send output to printer name. See item `Printer:' and `Unknown printer:' in section 4.5 Your Printers and results of option `--list=defaults' to see the bindings between printer names and commands.

Option: -d
send output to the default printer. See item `DefaultPrinter:' in section 4.5 Your Printers.

3.1.9 PostScript Options

The following options are related only to variations you want to produce onto a PostScript output.

Option: --ppd[=key]
With no argument, set automatic PPD selection, otherwise set the PPD to key. FIXME: what to read.

Option: -n num
Option: --copies=num
print num copies of each page

Option: -s duplex-mode
Option: --sides=duplex-mode
Specify the number of sheet sides, or, more generally, the Duplex mode (see section A Glossary). The valid values for duplex-mode are:
`1'
`simplex'
One page per sheet.
`2'
`duplex'
Two pages per sheet, DuplexNoTumble mode.
`tumble'
Two pages per sheet, DuplexTumble mode.

Not only does this option require Duplex from the printer, but it also enables duplex features from a2ps (e.g., the margin changes from front pages to back pages etc.).

Option: -S key[:value]
Option: --setpagedevice=key[:value]
Pass a page device definition to the generated PostScript output. If no value is given, key is removed from the definitions. Note that several `--setpagedevice' can be accumulated.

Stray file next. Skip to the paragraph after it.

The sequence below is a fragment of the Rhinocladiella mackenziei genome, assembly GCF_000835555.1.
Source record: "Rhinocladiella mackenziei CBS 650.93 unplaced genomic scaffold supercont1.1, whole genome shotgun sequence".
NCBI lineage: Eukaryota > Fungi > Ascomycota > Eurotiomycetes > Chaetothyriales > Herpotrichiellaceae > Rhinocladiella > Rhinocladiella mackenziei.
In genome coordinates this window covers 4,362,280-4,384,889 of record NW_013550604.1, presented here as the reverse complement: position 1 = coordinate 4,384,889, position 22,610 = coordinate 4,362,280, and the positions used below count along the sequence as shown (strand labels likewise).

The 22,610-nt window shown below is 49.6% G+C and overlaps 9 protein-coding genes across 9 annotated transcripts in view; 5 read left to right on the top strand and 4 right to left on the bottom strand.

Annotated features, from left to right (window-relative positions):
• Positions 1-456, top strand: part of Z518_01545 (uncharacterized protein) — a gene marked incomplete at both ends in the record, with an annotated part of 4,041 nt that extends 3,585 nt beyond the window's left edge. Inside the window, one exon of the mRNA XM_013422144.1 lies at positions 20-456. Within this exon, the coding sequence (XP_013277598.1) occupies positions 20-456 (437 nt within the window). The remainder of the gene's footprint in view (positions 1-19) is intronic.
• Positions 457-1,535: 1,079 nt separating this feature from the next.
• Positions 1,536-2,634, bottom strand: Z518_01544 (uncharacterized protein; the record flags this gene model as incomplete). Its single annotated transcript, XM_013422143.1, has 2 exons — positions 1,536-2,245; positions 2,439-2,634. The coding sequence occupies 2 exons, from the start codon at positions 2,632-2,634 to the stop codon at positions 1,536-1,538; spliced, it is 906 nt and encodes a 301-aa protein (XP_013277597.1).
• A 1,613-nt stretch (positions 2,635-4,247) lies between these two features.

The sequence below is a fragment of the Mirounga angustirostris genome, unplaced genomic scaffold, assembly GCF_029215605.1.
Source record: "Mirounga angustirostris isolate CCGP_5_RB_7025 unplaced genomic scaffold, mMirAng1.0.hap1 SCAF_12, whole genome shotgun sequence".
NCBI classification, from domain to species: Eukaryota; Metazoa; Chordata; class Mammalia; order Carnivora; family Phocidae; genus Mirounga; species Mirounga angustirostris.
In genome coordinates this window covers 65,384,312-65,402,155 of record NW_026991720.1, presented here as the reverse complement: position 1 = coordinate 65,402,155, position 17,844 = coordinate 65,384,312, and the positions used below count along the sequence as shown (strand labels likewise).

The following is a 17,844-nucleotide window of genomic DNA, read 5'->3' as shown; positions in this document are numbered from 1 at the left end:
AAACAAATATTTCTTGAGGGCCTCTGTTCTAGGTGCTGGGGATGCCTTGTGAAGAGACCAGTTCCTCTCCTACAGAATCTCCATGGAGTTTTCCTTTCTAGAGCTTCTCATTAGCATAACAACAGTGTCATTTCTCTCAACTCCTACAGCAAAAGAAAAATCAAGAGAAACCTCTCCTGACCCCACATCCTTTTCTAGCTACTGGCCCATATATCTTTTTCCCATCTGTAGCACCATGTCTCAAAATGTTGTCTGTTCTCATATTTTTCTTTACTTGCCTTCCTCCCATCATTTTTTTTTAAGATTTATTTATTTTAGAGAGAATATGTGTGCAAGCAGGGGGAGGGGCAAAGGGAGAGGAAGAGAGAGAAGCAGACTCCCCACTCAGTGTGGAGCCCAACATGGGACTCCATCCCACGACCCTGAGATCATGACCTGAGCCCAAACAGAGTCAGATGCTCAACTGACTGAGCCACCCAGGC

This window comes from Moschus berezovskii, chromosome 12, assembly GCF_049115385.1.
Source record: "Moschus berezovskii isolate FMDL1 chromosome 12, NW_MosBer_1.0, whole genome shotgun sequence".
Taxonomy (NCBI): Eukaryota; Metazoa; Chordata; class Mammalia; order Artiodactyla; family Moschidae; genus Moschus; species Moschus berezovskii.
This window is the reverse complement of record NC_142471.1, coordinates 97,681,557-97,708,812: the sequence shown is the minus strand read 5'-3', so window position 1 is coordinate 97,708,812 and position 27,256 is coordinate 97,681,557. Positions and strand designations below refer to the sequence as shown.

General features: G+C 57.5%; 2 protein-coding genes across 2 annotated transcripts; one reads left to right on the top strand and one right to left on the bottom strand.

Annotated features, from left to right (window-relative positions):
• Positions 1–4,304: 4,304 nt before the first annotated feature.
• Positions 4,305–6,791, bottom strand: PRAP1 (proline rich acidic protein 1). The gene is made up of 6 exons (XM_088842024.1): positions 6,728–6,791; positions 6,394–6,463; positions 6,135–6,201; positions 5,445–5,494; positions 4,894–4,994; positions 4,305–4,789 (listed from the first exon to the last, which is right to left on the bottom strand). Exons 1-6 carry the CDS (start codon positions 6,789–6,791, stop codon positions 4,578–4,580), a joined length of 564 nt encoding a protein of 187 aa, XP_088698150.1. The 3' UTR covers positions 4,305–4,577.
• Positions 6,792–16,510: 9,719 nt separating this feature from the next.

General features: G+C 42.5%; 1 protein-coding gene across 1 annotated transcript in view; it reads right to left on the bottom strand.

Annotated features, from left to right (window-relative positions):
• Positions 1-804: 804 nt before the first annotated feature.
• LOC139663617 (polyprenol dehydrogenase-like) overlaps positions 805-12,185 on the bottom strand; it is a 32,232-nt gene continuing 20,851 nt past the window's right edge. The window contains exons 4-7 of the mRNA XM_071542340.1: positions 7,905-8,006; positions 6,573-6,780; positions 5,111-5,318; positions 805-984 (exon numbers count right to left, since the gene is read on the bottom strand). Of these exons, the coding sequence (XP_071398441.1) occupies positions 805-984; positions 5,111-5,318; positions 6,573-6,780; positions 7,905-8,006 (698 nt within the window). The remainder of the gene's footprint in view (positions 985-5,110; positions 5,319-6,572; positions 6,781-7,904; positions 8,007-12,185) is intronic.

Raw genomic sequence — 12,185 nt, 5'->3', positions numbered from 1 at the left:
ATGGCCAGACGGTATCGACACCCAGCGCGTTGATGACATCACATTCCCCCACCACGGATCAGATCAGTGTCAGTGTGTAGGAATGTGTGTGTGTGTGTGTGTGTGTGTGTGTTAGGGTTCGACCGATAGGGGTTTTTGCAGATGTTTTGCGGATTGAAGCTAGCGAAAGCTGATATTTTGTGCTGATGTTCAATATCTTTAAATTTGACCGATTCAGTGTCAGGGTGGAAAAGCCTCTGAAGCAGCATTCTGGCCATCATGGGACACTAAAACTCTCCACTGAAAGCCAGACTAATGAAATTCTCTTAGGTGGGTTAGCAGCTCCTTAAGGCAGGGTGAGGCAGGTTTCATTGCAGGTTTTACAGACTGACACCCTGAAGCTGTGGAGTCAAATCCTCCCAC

For example, command

ubu $ a2ps -SDuplex:true -STumble:true NEWS
[NEWS (plain): 15 pages on 8 sheets]
[Total: 15 pages on 8 sheets] sent to the default printer

prints file `report.pre' in duplex (two sides) tumble (suitable for landscape documents). This is also valid for delegated files:

a2ps -SDuplex:true -STumble:true a2ps.texi

Page device operators are implementation dependent but they are standardized. See section 8.2 Page Device Options, for details.

Option: --statusdict=key[:value]
Option: --statusdict=key[::value]
Pass a statusdict definition to the generated PostScript output. statusdict operators and variables are implementation dependent; see the documentation of your printer for details. See section 8.3 Statusdict Options, for details. Several `--statusdict' can be accumulated.